“He came to the bar and he had a pint of Guinness, then there was a family gathering in the Dingle Skelligs hotel,” says Thomas. “I was captain of the golf club at the time, down in Ceann Sibéal, and we made him an honorary life member of the golf club. I presented him with a jumper with the Ceann Sibéal emblem on it.
“Jack Lemmon was one of his great friends and he was an avid golfer. They played poker together every Thursday night and he said ‘I can’t wait to show this to Jack, he’ll be very jealous’. The emblem is all in Irish, he was delighted with it and he wrote a letter later to thank me.”
PÁIDÍ Ó SÉ
The hospitality wasn’t always one way either, with visitors from west Kerry always welcome in the actor’s Beverly Hills home, as is recounted in an anecdote from Kerry footballer Tomás Ó Sé’s autobiography.
It was 1997, after Kerry had won the All-Ireland, and his brother Darragh, uncle Páidí, and Fintan Ashe, another relation of Peck and Thomas Ashe, were in the US and received an invitation to the actor’s home.
“….Peck made them welcome, showed them around, and asked if they’d like a coffee. It was around ten in the morning. Peck had an Academy Award, for To Kill A Mockingbird and plenty of statuettes with it, Golden Globes and so on. There’s a great photograph of Darragh and Fintan holding up awards on either side of Peck. Páidí was asked if he wanted to stand in for the photo and he said, ‘Sure haven’t I five All-Stars at home?’”
Peck’s links with the area are celebrated through the Gregory Peck Award For Excellence in the Art of Film, which is presented as part of the Dingle International Film Festival.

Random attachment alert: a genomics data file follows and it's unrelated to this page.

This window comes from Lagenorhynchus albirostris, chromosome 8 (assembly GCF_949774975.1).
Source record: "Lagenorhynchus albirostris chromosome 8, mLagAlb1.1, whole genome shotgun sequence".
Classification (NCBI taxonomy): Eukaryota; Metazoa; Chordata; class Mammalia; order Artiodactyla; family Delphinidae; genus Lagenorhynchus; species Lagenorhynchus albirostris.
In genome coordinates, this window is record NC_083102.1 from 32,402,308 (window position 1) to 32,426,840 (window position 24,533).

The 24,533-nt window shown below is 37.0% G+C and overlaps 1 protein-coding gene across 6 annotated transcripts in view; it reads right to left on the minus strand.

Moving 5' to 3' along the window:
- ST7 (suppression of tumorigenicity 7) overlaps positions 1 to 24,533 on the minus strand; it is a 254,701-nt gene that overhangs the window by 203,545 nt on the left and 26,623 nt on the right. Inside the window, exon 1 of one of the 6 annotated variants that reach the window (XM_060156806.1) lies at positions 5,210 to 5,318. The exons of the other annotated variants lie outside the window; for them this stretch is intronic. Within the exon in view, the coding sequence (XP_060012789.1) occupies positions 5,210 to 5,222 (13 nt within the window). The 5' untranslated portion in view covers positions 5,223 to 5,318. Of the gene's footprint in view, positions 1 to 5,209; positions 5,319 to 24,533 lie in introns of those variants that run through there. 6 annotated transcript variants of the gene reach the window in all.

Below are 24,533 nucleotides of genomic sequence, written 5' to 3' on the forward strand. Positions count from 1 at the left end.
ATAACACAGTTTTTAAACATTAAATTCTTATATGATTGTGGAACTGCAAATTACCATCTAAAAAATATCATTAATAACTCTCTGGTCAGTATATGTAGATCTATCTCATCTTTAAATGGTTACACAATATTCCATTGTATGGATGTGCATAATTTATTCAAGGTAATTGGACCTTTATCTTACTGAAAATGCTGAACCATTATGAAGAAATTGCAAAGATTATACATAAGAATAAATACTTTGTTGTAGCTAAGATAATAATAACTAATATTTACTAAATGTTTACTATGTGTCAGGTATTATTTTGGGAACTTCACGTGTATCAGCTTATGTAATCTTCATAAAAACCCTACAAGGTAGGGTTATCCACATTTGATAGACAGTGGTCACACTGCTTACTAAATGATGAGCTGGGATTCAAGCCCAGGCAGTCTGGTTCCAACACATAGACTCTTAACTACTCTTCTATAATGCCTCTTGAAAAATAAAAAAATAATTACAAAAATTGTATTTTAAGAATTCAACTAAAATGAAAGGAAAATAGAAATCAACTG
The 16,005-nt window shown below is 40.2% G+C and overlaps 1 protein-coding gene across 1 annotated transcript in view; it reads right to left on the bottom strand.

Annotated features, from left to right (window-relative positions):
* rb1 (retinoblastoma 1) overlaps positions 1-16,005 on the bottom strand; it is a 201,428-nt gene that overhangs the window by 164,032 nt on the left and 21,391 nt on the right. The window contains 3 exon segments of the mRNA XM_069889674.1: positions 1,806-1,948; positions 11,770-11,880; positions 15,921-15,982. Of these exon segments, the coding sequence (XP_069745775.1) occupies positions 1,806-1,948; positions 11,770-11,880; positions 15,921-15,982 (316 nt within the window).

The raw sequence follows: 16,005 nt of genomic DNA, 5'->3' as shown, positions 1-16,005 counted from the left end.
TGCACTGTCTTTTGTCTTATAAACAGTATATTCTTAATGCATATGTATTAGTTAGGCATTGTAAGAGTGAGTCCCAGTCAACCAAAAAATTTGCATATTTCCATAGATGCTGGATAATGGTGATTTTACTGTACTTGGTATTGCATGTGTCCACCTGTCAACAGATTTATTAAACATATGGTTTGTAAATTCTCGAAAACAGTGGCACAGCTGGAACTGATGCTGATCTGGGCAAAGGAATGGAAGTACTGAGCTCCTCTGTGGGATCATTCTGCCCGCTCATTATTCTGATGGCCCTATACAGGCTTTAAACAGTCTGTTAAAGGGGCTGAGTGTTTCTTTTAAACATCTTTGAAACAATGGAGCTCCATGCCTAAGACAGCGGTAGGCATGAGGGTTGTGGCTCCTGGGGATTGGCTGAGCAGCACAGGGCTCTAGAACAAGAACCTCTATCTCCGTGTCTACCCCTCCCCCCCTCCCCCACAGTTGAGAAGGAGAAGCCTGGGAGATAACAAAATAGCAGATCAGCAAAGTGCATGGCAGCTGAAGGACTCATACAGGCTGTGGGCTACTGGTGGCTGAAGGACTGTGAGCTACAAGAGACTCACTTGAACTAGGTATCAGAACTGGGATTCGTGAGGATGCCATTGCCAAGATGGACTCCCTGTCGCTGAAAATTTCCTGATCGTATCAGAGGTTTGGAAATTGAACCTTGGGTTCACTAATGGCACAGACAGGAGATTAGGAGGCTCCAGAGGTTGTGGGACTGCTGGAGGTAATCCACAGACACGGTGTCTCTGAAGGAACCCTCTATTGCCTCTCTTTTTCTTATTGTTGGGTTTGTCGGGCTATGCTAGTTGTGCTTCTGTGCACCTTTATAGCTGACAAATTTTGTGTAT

This year marked the end of the festival’s 13 years in existence and later this week, the Gregory Peck Award will be presented to festival director Maurice Galway by Anthony Peck, Gregory’s son.
Three generations of Pecks will visit for the presentation: Anthony, his son Zachary Peck and Zachary’s son, Atticus Anthony Peck — whose name is a nod to what is arguably his great-grandfather’s most famous role as Atticus Finch in the 1962 movie To Kill A Mockingbird, based on Harper Lee’s Pulitzer Prize-winning novel.
Atticus Finch was voted America’s No 1 hero in an American Film Institute poll, and for Lee, Peck embodied the role. Lee’s father died during filming; she was so affected by Peck’s performance that she gave him her father’s watch and chain, which the actor had with him the night he received an Oscar for his role.
Speaking after the actor’s death in 2003, Lee said: “Gregory Peck was a beautiful man. Atticus Finch gave him the opportunity to play himself.”
Thomas Ashe says Peck lived up to his reputation as one of Hollywood’s most decent and humble stars.
“He was very unassuming, all he wanted to talk about was the family and the connections. He was kind of an elder statesman in Hollywood; everyone gravitated towards him. He was an absolute gentleman.”
Peck kept working into his 80s, starring in a mini-series remake of Moby Dick in 1998.
“He loved the area and remarked that he would have loved to have retired here but with his commitments in the States and everything else, it would have been difficult,” says Thomas.
As Peck once said: “I feel drawn to Dingle, I feel a sense of coming home.” And his home has not forgotten him.